NoteSuite 1.0 review - Note-taking app using iCloud

The Mac version of NoteSuite doesn’t have the same range of annotation tools as the iPad version, either. And, of course, the lack of an iPhone version could deter many people who – like me – are constantly tapping out notes and reminders on their iPhone.

There’s no shortage of note-taking and To-Do apps available for both the Mac and iOS devices, with Evernote currently sitting on top of that particular pile. The latest addition to that crowded category is NoteSuite, which is available for both the Mac and iPad – but not, currently, for the iPhone. 

NoteSuite isn’t the most polished note-taking app we’ve ever seen, but it does have one big advantage over rivals such as Evernote in that it uses Apple’s iCloud service to sync your notes and to-do lists across multiple devices. The basic version of Evernote is free, whereas NoteSuite costs £2.99 on the Mac and £1.49 on the iPad. However, Evernote relies on the developer’s own servers to sync information across your devices, and if you need to upload and sync more than 60Mb of data a month you have to pay for one of its premium subscription plans. 

In contrast, NoteSuite uses iCloud to simply push your notes and to-do lists directly from one device to another. Your files aren’t stored on anyone’s servers so there’s no subscription required for that service. I’ve had some problems using iCloud even with Apple’s own rather basic Notes app, so I was impressed to see that NoteSuite’s iCloud syncing worked smoothly and without problems across my office iMac, my MacBook Air and my iPad.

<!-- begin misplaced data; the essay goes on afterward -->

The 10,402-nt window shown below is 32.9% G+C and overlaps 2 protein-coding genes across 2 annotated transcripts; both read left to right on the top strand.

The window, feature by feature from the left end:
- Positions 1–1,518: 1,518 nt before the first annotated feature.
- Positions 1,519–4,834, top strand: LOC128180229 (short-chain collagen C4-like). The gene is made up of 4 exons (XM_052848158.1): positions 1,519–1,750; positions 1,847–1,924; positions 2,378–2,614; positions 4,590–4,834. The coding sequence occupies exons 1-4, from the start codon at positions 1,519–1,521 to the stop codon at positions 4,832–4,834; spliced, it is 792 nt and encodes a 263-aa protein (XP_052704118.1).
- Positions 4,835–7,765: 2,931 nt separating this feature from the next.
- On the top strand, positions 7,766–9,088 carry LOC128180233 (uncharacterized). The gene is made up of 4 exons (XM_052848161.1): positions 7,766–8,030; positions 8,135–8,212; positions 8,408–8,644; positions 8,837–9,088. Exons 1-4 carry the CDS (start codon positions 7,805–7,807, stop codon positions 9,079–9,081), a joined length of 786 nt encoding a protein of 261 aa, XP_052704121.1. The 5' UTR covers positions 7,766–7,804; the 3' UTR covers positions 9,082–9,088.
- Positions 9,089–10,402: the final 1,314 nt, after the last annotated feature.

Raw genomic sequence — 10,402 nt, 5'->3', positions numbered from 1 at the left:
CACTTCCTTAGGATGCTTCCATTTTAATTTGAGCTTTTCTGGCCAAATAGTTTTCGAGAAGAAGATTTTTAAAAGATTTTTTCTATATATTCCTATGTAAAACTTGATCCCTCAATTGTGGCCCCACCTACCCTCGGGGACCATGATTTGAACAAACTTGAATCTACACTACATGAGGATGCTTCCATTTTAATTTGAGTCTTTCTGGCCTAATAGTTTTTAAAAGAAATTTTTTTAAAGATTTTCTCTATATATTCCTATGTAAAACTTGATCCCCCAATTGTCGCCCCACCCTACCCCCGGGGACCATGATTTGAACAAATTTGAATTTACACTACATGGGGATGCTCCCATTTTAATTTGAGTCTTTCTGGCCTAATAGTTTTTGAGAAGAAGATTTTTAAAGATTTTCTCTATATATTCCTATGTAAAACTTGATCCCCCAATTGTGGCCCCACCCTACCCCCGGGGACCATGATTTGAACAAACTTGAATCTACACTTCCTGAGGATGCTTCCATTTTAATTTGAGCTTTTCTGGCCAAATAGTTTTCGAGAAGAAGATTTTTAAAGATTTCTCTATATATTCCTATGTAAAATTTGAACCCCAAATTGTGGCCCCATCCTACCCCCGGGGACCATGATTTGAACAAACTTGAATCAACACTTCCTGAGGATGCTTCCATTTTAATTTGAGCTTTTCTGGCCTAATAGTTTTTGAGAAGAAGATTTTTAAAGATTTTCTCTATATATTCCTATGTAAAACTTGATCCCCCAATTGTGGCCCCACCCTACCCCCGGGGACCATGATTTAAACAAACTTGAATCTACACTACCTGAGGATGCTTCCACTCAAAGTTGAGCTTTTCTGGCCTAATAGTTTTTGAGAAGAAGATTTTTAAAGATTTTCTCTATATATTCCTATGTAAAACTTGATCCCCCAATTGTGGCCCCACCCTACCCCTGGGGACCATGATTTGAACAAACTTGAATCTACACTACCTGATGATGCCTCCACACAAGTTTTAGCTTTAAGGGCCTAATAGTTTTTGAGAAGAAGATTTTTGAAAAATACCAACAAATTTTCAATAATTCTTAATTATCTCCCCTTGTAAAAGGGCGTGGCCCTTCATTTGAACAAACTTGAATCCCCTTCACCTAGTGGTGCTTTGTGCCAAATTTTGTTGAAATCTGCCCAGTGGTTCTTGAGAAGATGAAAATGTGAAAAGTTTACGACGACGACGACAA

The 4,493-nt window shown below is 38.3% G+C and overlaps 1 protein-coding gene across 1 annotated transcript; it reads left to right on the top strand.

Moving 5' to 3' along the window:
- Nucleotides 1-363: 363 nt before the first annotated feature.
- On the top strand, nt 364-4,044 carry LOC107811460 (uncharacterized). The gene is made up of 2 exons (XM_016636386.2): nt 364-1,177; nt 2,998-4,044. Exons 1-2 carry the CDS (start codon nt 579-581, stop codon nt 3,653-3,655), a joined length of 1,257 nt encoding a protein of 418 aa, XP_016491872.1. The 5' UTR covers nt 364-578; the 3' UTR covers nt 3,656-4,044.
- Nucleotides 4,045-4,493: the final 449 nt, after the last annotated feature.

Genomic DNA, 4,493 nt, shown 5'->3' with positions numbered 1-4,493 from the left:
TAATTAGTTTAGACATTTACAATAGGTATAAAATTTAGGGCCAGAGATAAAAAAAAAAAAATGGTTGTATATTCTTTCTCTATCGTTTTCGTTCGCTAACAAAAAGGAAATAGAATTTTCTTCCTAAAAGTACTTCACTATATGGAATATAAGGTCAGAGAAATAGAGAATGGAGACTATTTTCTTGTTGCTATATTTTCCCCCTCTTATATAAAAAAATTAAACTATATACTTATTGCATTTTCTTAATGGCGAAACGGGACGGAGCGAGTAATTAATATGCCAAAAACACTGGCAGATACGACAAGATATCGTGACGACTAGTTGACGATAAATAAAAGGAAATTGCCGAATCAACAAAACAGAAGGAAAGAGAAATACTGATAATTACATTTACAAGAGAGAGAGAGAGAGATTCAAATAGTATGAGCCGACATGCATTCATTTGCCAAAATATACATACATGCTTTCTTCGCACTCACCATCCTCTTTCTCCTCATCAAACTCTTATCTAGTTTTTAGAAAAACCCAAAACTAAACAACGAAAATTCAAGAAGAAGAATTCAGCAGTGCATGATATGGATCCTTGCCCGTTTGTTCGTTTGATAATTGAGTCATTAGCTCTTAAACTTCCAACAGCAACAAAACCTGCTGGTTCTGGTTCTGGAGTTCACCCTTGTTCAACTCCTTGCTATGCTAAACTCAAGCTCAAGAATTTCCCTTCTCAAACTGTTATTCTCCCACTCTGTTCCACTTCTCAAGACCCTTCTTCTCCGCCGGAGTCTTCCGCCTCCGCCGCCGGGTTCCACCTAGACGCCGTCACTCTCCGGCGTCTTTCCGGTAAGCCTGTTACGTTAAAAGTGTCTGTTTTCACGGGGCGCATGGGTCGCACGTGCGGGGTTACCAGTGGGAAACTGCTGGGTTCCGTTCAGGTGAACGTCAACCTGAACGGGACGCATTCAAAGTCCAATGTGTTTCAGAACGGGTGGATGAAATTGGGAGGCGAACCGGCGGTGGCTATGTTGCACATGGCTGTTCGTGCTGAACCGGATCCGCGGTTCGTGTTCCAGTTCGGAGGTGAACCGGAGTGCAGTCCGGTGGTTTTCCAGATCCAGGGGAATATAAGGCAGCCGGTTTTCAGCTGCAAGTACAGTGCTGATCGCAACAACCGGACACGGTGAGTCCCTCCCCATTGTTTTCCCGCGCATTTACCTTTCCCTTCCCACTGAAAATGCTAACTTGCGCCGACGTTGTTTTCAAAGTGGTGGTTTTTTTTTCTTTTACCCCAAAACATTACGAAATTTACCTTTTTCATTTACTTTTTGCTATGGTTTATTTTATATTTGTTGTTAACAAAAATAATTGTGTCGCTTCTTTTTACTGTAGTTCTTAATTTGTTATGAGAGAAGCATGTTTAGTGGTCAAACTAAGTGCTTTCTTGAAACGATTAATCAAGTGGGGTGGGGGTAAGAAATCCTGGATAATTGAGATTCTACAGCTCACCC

Beyond that, though, NoteSuite’s note-taking tools are relatively simple and straightforward. The program looks a little bit like a simple wordprocessor, with a toolbar running along the top of the main window that allows you to select font, size, colour and style. There are also two tabs at the top of the screen that allow you to switch between the notes and to-do modes.

To get started you simply click the ‘Create’ icon in that toolbar, and select either ‘note’ or ‘to-do’ from the pop-up menu that appears. You can drag and drop images into your notes, and add audio recordings to notes as well. We also like NoteSuite’s ability to ‘clip’ web pages and turn them into notes for offline reading. That’s not particularly original, but it does works well, even with long articles that run across multiple web pages.

However, importing other types of files is a little more awkward. You can attach a file, such as a Word document or PDF file, to an existing note but what actually happens here is that the file is imported as a separate note, and a link to that note is inserted into the original note. That can get messy if you need to attach multiple files to a single note.

The Mac version of NoteSuite doesn’t have the same range of annotation tools as the iPad version, either. And, of course, the lack of an iPhone version could deter many people who – like me – are constantly tapping out notes and reminders on their iPhone.

OUR VERDICT

NoteSuite is a good note-taking app, even if it can’t quite outgun rivals such as Evernote. However, its outstanding feature is the smooth iCloud syncing, which will definitely appeal to anyone that uses an iPad or multiple Macs. But most of those people will have an iPhone too, so the developers really need to release an iPhone version if they want to compete with the many similar apps that are already available for the iPhone.

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